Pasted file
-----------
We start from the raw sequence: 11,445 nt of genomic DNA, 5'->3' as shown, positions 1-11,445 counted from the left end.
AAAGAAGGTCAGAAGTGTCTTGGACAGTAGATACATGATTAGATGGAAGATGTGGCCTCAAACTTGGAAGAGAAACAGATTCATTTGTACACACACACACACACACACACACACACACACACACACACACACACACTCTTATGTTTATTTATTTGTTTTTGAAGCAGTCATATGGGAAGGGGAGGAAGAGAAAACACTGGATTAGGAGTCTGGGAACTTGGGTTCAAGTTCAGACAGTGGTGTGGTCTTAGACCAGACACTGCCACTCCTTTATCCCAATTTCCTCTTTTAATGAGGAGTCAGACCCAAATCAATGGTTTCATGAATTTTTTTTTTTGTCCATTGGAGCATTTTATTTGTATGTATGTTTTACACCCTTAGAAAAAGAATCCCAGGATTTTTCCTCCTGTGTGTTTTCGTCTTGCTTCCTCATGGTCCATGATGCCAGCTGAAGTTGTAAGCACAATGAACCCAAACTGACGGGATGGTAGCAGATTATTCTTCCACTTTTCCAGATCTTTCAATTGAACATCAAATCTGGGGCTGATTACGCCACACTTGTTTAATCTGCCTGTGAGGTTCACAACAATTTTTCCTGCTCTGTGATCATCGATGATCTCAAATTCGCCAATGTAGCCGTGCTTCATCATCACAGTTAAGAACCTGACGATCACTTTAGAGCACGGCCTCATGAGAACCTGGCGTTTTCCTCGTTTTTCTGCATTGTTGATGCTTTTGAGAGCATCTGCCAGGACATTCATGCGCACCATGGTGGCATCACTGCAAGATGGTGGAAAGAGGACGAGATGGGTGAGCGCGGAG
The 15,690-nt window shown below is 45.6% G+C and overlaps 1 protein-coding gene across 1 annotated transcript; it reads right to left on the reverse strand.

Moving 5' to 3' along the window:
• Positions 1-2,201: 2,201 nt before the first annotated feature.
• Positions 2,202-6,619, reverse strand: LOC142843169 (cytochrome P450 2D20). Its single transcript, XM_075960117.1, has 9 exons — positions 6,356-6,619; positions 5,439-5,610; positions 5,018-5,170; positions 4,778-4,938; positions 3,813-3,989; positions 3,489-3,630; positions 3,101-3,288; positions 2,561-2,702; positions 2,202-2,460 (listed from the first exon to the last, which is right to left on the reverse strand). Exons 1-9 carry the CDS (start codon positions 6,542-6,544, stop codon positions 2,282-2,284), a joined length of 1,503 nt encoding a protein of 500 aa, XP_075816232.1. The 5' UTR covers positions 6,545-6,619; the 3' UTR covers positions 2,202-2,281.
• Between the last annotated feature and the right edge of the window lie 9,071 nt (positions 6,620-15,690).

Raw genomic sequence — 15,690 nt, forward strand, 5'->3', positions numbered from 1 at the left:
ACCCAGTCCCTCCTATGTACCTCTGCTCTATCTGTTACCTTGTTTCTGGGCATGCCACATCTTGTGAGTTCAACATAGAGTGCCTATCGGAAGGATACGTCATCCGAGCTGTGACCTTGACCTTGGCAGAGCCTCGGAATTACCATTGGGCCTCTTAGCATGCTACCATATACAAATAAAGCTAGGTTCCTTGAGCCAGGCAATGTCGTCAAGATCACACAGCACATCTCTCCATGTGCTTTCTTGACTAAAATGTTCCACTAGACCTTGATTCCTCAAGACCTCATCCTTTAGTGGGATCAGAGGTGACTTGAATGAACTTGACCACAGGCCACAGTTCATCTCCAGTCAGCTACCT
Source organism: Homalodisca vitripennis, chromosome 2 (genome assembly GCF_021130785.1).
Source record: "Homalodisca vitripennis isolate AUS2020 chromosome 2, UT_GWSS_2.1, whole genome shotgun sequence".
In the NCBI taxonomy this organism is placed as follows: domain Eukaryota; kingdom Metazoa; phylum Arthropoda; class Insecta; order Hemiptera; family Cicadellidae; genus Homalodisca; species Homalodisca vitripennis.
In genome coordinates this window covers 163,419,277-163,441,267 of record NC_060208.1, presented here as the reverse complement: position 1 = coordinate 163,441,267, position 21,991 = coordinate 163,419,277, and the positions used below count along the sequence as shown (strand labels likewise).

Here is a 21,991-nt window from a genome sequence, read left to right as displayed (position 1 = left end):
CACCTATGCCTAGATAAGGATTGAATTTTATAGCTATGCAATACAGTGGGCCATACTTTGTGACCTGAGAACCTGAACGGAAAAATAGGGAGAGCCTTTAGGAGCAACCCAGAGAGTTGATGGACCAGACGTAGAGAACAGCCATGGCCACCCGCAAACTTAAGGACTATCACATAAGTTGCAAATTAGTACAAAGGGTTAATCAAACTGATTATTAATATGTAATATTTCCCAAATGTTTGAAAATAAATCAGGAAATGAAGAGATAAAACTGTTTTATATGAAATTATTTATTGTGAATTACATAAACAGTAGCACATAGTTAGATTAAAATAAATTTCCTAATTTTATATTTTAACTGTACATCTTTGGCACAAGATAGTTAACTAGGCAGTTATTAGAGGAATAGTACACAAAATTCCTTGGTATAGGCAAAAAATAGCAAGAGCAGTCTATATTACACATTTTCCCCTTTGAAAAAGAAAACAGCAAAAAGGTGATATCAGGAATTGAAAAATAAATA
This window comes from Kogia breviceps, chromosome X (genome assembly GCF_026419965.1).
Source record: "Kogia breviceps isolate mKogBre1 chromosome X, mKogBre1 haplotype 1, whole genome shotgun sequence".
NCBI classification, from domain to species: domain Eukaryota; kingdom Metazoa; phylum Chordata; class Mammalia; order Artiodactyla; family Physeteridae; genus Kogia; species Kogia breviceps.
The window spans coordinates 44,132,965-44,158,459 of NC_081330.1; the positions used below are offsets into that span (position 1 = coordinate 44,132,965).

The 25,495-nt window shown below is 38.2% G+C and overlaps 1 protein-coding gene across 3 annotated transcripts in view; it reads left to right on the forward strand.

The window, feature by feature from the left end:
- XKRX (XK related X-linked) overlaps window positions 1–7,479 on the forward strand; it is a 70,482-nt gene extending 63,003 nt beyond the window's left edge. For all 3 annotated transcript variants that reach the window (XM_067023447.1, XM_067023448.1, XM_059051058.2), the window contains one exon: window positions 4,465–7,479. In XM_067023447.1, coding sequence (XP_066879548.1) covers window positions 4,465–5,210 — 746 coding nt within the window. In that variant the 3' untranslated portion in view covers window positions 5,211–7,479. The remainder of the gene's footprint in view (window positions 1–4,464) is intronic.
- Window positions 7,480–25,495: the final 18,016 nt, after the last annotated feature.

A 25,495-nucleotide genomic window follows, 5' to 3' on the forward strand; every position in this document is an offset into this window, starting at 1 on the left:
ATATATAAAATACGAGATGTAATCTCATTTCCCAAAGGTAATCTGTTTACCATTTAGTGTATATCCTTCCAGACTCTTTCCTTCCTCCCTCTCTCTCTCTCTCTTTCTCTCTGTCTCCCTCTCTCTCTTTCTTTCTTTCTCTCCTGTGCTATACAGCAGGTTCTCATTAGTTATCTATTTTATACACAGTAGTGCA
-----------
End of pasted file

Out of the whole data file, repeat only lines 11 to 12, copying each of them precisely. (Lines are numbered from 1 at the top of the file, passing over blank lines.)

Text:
Source record: "Homalodisca vitripennis isolate AUS2020 chromosome 2, UT_GWSS_2.1, whole genome shotgun sequence".
In the NCBI taxonomy this organism is placed as follows: domain Eukaryota; kingdom Metazoa; phylum Arthropoda; class Insecta; order Hemiptera; family Cicadellidae; genus Homalodisca; species Homalodisca vitripennis.